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Meet David Stabler

Guest Artist Interview 
with David Stabler

Jeannine:  Our readers are from all parts of the US and World and through this brief interview will get to know an amazing man, musician, and writer. Would you please give our readers a brief introduction to David Stabler.

Mr. Stabler:  I didn’t get serious about the piano until I didn’t have one. When I was 16, I spent a summer volunteering at a youth center in afishing village near Prince Rupert, way up the coast of British Columbia. No pianos, but the church we lived in had a pump organ, so in my spare time, I played hymns and the only two pieces I could remember: A Bach two-part invention and Solfeggietto. That summer, I decided I had to become a pianist, and can happily say I have expanded my repertoire.

I earned piano performance degrees from the University of Western Ontario, the Royal College of Music and the Eastman School of Music in Rochester, N.Y. I spent two years living in London and Vienna, taking piano lessons and attending as many concerts as my meager budget allowed.

I he performed as a soloist, accompanist, chamber musician — you

name it — and starred in an award-winning film about Robert and Clara Schumann for Alaska public television. I had moved to Anchorage to teach at a private music school and I fully intended to be a pianist forever — the idea of working in journalism never occurred to me — until I filled in for a music critic at the Anchorage Daily News. Writing about music hooked me as strongly as the piano, which I play daily.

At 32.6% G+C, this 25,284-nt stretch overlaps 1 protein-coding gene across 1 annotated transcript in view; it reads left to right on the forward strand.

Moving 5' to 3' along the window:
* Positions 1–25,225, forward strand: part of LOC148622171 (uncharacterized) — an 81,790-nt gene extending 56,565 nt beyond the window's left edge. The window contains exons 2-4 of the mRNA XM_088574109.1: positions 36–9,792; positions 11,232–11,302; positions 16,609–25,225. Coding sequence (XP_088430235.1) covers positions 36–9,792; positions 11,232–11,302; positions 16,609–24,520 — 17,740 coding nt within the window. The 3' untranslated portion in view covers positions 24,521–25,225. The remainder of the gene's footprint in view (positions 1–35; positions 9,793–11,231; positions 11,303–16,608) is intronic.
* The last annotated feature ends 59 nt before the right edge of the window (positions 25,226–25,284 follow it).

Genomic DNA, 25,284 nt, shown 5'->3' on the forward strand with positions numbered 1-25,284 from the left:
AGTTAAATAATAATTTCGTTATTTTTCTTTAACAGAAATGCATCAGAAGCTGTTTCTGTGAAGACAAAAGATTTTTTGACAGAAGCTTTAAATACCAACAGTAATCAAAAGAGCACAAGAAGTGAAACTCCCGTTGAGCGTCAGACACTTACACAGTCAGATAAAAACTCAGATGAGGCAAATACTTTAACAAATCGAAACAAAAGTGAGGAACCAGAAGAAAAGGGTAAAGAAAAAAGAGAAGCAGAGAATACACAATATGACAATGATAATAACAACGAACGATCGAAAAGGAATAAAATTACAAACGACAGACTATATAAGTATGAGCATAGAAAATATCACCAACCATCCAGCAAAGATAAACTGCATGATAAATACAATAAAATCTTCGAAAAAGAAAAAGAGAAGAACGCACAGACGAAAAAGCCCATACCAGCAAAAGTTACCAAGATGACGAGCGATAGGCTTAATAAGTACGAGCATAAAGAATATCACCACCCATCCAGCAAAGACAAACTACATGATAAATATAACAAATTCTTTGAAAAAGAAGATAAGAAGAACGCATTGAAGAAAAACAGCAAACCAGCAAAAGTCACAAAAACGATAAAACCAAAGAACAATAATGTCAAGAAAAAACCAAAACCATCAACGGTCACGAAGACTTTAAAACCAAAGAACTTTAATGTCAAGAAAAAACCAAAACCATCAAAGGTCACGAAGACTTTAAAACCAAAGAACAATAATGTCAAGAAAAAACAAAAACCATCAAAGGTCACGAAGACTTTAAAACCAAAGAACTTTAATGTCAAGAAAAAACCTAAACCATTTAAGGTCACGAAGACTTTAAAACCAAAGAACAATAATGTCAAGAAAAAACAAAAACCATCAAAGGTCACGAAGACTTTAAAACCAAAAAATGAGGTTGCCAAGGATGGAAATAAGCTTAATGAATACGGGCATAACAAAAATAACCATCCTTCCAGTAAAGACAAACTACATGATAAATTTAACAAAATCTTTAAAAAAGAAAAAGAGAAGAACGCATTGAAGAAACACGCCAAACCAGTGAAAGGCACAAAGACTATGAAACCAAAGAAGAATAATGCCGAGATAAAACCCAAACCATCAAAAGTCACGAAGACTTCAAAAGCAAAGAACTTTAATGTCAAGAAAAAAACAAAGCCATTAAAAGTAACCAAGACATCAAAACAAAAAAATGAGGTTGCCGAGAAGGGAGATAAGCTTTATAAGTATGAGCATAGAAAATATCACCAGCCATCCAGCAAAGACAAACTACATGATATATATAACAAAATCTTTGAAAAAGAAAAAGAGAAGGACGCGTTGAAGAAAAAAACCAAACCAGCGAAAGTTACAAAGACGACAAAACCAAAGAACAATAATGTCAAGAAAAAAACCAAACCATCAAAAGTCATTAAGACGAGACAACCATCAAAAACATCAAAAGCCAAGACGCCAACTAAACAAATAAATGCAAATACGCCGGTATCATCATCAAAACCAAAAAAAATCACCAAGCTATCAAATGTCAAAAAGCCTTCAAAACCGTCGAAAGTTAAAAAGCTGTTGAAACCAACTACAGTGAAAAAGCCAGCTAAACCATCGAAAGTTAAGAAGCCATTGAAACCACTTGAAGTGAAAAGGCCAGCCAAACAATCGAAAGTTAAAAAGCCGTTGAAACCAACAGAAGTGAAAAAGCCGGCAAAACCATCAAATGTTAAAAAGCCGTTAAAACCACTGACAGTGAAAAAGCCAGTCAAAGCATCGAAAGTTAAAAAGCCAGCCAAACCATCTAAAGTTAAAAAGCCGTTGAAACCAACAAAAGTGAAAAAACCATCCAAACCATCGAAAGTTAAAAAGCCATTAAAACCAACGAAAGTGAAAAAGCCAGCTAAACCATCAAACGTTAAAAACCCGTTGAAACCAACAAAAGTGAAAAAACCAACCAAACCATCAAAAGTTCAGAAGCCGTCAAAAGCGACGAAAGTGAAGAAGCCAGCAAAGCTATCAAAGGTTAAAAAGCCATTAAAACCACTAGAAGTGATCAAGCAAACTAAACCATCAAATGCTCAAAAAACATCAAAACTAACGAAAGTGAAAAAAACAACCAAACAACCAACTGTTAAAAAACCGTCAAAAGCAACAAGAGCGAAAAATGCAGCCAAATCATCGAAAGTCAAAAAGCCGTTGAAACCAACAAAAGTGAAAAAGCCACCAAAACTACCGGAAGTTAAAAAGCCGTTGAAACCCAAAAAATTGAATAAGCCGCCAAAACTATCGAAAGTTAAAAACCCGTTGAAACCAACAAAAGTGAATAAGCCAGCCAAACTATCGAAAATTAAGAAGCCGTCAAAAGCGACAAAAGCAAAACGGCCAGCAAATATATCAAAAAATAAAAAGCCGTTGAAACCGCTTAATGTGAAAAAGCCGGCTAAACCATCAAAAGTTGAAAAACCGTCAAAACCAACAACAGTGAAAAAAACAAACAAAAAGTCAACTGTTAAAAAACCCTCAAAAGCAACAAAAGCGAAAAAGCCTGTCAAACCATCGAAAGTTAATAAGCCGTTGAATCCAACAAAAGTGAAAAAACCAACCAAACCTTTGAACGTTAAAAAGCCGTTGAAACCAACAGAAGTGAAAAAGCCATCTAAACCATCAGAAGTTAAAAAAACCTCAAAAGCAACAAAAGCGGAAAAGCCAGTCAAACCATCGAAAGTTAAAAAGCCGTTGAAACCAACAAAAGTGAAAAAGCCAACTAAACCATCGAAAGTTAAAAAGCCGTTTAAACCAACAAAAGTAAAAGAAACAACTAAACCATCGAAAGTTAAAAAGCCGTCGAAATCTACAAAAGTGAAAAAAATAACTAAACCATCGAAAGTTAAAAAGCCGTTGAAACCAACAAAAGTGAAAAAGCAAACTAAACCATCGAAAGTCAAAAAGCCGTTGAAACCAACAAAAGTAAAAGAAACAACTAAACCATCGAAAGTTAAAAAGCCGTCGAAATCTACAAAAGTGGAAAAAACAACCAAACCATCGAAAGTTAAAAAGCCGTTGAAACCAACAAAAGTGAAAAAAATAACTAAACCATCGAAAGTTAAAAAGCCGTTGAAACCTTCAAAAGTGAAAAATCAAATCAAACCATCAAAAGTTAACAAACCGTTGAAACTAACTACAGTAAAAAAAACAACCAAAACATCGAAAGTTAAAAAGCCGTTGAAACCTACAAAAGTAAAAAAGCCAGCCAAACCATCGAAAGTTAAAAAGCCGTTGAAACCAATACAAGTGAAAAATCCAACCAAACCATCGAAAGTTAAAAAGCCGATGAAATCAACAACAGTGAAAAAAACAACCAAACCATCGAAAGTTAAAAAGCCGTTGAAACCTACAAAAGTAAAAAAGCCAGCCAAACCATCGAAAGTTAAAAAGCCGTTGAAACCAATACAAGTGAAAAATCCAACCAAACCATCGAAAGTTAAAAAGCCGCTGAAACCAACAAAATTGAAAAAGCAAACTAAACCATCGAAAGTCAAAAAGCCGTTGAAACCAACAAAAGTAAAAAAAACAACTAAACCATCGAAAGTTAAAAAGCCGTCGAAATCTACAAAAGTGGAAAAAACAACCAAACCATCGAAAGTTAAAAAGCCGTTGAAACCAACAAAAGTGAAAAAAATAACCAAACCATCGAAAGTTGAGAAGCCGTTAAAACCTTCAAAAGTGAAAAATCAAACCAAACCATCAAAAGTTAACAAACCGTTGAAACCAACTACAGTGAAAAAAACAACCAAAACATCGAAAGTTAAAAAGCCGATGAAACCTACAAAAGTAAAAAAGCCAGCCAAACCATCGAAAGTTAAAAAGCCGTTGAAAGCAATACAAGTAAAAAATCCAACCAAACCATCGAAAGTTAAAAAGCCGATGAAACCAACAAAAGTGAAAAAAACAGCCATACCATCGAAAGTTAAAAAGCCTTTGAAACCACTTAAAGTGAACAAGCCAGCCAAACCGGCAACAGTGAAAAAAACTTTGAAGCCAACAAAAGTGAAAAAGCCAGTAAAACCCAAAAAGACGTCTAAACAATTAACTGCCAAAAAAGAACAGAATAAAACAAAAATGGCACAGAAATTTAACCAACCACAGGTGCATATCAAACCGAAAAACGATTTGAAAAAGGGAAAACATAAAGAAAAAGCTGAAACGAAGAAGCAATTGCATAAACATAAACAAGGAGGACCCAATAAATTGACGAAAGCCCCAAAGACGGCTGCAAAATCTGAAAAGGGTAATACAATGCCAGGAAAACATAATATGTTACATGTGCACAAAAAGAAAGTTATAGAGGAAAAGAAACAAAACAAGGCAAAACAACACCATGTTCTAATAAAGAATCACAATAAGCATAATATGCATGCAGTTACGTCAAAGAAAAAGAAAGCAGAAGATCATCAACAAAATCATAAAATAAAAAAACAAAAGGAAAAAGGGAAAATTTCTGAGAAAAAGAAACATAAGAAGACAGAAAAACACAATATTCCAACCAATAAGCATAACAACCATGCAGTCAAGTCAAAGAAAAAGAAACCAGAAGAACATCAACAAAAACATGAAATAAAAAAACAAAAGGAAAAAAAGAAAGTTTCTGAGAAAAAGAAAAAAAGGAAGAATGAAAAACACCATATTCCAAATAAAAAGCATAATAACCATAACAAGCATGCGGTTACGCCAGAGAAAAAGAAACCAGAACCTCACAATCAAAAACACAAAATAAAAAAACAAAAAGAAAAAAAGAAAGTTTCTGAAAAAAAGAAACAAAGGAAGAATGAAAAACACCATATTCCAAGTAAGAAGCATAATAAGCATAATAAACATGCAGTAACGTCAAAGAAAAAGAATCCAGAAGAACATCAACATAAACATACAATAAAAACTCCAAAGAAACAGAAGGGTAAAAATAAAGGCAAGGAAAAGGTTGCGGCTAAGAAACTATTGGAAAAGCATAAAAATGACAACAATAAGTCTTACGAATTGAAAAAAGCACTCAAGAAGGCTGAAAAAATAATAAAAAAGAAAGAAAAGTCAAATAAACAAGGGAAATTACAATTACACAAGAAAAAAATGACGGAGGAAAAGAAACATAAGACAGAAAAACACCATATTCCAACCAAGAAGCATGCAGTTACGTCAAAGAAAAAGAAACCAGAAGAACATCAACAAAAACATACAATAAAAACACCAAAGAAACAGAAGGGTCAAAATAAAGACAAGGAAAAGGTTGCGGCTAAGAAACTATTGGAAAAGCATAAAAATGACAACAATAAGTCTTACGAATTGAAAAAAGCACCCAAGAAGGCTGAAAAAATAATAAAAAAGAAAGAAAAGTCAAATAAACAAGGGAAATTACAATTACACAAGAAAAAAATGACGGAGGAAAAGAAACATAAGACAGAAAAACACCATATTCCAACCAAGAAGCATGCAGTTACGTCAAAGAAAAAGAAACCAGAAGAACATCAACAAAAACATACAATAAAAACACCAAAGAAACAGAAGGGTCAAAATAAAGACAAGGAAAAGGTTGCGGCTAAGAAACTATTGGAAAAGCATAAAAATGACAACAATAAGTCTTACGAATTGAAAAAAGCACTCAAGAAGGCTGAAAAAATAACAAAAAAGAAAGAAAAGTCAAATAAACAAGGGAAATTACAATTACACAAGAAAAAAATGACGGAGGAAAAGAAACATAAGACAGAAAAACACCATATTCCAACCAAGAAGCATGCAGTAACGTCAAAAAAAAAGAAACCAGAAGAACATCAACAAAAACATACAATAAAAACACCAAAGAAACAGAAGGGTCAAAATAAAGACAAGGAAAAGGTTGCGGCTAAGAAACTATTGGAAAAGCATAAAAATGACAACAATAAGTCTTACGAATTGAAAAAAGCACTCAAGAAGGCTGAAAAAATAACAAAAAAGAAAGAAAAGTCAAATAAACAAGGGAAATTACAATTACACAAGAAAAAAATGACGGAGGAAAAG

In 2000, my wife, Judi and I spent a year impressed and intimidated by smart kids at Stanford University, where I was a journalism fellow for a year. In 2007, I was a member of the press jury at the International Cliburn Piano Competition for Outstanding Amateurs — a wonderful experience captured in the documentary “They Came to Play.”   I have written for several national publications, including the New Grove Dictionary of Musicians, Opera News, Sunset and American Record Guide.

I retired from The Oregonian in 2015, having enjoyed 29 years learning from some of the best arts writers in the country. My story about a gifted, but troubled, young cellist in eastern Oregon was a finalist for a Pulitzer Prize.  To read more, click here.

Jeannine:  You certainly have had a multi-faceted music career with your extensive work as a pianist, writer, and now as a teacher. So where to begin…Let’s look first at your work as a pianist – why were you drawn to this instrument and how has it survived the “test of time” in your life? Why is it still important to you to play every day?

Mr. Stabler:  I don’t know why we are drawn to the instruments we love and devote our lives to, but the piano goes to the root of who I am. It gives me the most encompassing way to express what I can’t say in words. How lucky we are to be able to grapple with the great composers every day, to hear what they heard in their innermost imaginations and to trace on the keyboard the same movements. It’s a gift I never get over.
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Dr. Jeannine Jordan, concert organist with her husband David, media artist, are the creators and performers of Bach and Sons, From Sea to Shining Sea, and Around the World in 80 Minutes — live organ concerts with multi-media.

 

Twists and turns

Ahhhh…the twists and turns of a life!   For me, of course, music and the organ play a huge role in my life.  My music and playing the organ have literally taken me around the world and introduced me to an incredible group of people — people who cross your path in one moment of your life and then reconnect in later years.